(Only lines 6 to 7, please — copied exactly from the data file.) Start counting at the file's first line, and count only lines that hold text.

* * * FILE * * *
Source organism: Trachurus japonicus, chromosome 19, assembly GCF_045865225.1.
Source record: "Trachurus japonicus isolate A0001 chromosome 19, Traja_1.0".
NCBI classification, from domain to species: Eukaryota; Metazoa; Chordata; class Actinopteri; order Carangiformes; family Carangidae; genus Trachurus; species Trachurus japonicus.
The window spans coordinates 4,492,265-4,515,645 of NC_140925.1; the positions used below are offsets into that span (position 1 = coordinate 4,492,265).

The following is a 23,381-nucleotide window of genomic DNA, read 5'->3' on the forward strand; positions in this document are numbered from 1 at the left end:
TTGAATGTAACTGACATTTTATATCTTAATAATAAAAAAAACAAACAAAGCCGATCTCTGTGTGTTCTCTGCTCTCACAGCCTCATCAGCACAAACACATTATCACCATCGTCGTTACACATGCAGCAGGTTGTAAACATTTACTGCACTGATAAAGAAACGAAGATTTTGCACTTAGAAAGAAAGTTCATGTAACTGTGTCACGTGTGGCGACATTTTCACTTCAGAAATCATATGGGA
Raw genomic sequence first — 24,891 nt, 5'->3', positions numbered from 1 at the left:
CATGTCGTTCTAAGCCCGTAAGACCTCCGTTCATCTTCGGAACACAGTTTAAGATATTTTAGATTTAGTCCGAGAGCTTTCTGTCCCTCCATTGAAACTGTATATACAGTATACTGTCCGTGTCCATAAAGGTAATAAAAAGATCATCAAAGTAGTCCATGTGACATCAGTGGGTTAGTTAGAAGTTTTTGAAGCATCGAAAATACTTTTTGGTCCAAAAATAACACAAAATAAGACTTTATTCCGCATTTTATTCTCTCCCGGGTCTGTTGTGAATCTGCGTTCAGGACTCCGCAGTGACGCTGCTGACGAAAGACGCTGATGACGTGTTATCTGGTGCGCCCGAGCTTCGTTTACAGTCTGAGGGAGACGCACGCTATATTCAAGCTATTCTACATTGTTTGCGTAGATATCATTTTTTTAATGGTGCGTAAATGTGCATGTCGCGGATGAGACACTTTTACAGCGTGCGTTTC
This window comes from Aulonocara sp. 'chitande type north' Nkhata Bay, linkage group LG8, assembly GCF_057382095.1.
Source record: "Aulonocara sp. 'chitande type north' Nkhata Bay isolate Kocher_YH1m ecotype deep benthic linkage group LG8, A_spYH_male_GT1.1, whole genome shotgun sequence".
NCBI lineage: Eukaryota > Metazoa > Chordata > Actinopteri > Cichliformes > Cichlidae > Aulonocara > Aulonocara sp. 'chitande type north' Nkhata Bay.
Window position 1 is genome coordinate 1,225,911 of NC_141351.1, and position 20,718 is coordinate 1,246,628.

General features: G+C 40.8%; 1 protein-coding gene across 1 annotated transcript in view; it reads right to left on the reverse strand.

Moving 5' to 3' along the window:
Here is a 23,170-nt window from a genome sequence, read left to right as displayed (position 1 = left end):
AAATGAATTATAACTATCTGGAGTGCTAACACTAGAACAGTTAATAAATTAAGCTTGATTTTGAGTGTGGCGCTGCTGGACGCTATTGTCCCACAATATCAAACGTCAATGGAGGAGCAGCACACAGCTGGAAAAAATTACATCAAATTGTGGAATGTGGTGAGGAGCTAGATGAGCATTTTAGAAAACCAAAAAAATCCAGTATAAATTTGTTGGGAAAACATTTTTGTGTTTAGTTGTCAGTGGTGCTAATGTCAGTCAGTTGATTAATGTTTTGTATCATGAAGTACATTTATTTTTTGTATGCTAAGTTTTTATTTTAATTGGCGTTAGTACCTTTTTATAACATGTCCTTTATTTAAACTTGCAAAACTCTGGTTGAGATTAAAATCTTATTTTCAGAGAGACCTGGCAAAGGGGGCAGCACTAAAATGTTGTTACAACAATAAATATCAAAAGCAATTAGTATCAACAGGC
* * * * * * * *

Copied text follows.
TTGAATGTAACTGACATTTTATATCTTAATAATAAAAAAAACAAACAAAGCCGATCTCTGTGTGTTCTCTGCTCTCACAGCCTCATCAGCACAAACACATTATCACCATCGTCGTTACACATGCAGCAGGTTGTAAACATTTACTGCACTGATAAAGAAACGAAGATTTTGCACTTAGAAAGAAAGTTCATGTAACTGTGTCACGTGTGGCGACATTTTCACTTCAGAAATCATATGGGA
Raw genomic sequence first — 24,891 nt, 5'->3', positions numbered from 1 at the left: